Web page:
On 5 April, Professor Elena Mente, Eva Troianou and Stelios Karapanagiotis talked about the Greek organic aquaculture-FutureEUAqua result at EAStalk.
Professor Mente has more than 20th years’ experience on research in aquatic animal nutrition and physiology and has co-ordinated and participated in many EU and national research funded projects in the fields of sustainable, organic aquaculture. Currently, she is the WP leader on fish nutrition in organic and conventional aquaculture for the future of the European aquaculture (FutureEUAqua_H2020 project). On-going research is related to nutrigenomic and individualising fish nutrition for maintenance of its optimal metabolism and efficient growth performance in aquaculture. She is a member of the sub-group for technical advice on organic production of the European Commission (EGTOP).
Eva Troianou – Eva Troianou is a biologist. She has received her biology degree from University of Ioannina and did a master in Evolutionary Genetics at the University of Edinburgh. She has also worked in the Population Genetics group in IMR in Bergen, Norway. Recently, she has returned to her homeland, Kefalonia, where she works at the Research and Development department of Kefalonia Fisheries, getting involved with national and European research programs.
Stelios Karapanagiotis – Stelios Karapanagiotis studied biology in the Aristotle University of Thessaloniki, Greece. His thesis, as well as internships in the HCMR in Greece and Nord University in Norway, focus on fish physiology and aquaculture.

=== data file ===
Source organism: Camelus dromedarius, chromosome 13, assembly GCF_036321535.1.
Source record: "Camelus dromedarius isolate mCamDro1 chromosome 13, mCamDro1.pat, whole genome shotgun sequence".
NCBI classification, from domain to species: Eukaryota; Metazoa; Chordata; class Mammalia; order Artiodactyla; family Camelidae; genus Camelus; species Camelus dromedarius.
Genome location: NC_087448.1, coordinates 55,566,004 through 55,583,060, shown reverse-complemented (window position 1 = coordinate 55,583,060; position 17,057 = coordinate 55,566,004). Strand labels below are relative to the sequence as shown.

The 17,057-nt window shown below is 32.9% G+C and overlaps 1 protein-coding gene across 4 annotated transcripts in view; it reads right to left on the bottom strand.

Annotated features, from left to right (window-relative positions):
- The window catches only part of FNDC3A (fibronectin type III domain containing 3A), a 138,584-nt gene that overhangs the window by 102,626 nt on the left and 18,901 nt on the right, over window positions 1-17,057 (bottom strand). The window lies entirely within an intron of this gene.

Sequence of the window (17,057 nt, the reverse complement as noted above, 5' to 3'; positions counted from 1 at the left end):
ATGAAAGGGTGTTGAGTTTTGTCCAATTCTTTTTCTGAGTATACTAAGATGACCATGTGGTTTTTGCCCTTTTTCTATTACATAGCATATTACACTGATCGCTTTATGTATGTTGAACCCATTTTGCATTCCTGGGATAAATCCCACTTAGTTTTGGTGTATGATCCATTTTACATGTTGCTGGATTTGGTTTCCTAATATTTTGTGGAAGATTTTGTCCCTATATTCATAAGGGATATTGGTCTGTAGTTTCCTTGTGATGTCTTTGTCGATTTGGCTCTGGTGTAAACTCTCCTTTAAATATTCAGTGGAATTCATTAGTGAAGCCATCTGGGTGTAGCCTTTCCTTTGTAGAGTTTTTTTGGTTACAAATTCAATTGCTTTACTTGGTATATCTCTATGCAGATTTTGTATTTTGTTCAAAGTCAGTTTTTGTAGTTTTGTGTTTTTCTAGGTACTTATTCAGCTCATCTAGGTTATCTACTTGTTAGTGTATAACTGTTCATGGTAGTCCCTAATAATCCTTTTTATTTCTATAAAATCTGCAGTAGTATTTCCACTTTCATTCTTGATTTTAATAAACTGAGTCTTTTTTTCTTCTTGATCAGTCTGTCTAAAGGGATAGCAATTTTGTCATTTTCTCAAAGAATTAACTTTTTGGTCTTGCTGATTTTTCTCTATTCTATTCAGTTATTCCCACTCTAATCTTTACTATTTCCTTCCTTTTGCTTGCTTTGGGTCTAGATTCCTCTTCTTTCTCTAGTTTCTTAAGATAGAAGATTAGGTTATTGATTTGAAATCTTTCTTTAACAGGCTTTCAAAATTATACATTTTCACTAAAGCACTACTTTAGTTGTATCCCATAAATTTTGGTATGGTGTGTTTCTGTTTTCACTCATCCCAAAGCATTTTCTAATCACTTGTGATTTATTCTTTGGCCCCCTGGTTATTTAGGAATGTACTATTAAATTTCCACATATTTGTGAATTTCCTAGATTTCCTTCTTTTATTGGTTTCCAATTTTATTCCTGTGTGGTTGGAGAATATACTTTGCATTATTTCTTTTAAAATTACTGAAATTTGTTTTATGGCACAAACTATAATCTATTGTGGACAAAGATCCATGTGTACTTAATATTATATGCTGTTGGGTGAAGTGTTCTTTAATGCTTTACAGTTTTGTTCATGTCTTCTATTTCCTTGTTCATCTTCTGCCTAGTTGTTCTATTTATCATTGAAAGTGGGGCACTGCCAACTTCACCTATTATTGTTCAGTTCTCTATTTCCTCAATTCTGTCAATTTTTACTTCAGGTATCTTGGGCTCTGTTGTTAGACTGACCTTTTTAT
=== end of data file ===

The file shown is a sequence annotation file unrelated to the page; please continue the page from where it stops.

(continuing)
Since 2019 he is a member of Galaxidi Marine Farm’s Research and Development department, working on the company’s breeding programme as well as EU and National funded projects.
Agriculture and aquaculture play a key role in meeting the EU’s ambition for a carbon neutral Europe by 2050 by reducing greenhouse gas emissions. Organic farming uses a number of management practices that contribute to climate change mitigation, with additional benefits for the environment and biodiversity.
With the European Green Deal, the Farm-to-Fork Strategy and the Biodiversity Strategy, the EU has set targets of reaching at least 25% of the EU’s agricultural land under organic farming by 2030 and significantly increasing organic aquaculture.
However, organic aquaculture ecosystem will require further knowledge on primary production, markets and innovation. Which are the main drivers and bottlenecks? By helping to achieve the EU targets we need to support the sustainable, productive, climate-resilient, healthy organic aquaculture farming system to provide consumers with affordable, safe, traceable food while minimising pressure on the aquatic ecosystem and restoring and enhancing biodiversity.